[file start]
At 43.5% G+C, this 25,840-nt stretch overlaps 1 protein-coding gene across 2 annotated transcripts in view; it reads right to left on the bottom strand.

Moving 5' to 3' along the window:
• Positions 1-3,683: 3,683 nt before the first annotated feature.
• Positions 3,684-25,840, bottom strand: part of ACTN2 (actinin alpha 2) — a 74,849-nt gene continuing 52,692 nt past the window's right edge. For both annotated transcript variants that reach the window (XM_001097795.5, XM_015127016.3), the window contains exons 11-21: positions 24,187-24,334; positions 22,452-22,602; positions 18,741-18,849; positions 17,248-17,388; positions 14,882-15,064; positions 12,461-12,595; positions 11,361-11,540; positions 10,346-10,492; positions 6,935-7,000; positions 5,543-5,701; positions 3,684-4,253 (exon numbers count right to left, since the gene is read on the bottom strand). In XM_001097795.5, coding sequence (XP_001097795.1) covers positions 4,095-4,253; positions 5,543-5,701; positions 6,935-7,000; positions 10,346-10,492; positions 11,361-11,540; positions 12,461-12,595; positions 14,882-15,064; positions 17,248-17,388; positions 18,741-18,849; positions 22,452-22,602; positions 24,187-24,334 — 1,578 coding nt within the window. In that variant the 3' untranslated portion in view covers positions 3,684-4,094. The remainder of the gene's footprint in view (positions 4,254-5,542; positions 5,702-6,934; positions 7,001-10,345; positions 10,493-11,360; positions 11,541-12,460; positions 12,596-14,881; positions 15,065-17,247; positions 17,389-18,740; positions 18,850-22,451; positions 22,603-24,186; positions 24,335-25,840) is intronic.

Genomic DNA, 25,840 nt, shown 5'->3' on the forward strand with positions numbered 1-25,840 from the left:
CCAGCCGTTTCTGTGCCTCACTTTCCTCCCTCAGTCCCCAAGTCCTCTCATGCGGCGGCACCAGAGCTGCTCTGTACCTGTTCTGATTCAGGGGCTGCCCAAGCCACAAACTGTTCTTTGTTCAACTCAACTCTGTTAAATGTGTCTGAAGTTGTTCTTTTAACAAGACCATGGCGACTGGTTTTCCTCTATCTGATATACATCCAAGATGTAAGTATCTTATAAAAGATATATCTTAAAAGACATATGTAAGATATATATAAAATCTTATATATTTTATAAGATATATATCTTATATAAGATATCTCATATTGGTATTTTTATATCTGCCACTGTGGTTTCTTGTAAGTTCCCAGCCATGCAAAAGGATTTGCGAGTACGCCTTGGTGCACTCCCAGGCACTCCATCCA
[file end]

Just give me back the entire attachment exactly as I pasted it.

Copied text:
At 43.5% G+C, this 25,840-nt stretch overlaps 1 protein-coding gene across 2 annotated transcripts in view; it reads right to left on the bottom strand.

Moving 5' to 3' along the window:
• Positions 1-3,683: 3,683 nt before the first annotated feature.
• Positions 3,684-25,840, bottom strand: part of ACTN2 (actinin alpha 2) — a 74,849-nt gene continuing 52,692 nt past the window's right edge. For both annotated transcript variants that reach the window (XM_001097795.5, XM_015127016.3), the window contains exons 11-21: positions 24,187-24,334; positions 22,452-22,602; positions 18,741-18,849; positions 17,248-17,388; positions 14,882-15,064; positions 12,461-12,595; positions 11,361-11,540; positions 10,346-10,492; positions 6,935-7,000; positions 5,543-5,701; positions 3,684-4,253 (exon numbers count right to left, since the gene is read on the bottom strand). In XM_001097795.5, coding sequence (XP_001097795.1) covers positions 4,095-4,253; positions 5,543-5,701; positions 6,935-7,000; positions 10,346-10,492; positions 11,361-11,540; positions 12,461-12,595; positions 14,882-15,064; positions 17,248-17,388; positions 18,741-18,849; positions 22,452-22,602; positions 24,187-24,334 — 1,578 coding nt within the window. In that variant the 3' untranslated portion in view covers positions 3,684-4,094. The remainder of the gene's footprint in view (positions 4,254-5,542; positions 5,702-6,934; positions 7,001-10,345; positions 10,493-11,360; positions 11,541-12,460; positions 12,596-14,881; positions 15,065-17,247; positions 17,389-18,740; positions 18,850-22,451; positions 22,603-24,186; positions 24,335-25,840) is intronic.

Genomic DNA, 25,840 nt, shown 5'->3' on the forward strand with positions numbered 1-25,840 from the left:
CCAGCCGTTTCTGTGCCTCACTTTCCTCCCTCAGTCCCCAAGTCCTCTCATGCGGCGGCACCAGAGCTGCTCTGTACCTGTTCTGATTCAGGGGCTGCCCAAGCCACAAACTGTTCTTTGTTCAACTCAACTCTGTTAAATGTGTCTGAAGTTGTTCTTTTAACAAGACCATGGCGACTGGTTTTCCTCTATCTGATATACATCCAAGATGTAAGTATCTTATAAAAGATATATCTTAAAAGACATATGTAAGATATATATAAAATCTTATATATTTTATAAGATATATATCTTATATAAGATATCTCATATTGGTATTTTTATATCTGCCACTGTGGTTTCTTGTAAGTTCCCAGCCATGCAAAAGGATTTGCGAGTACGCCTTGGTGCACTCCCAGGCACTCCATCCA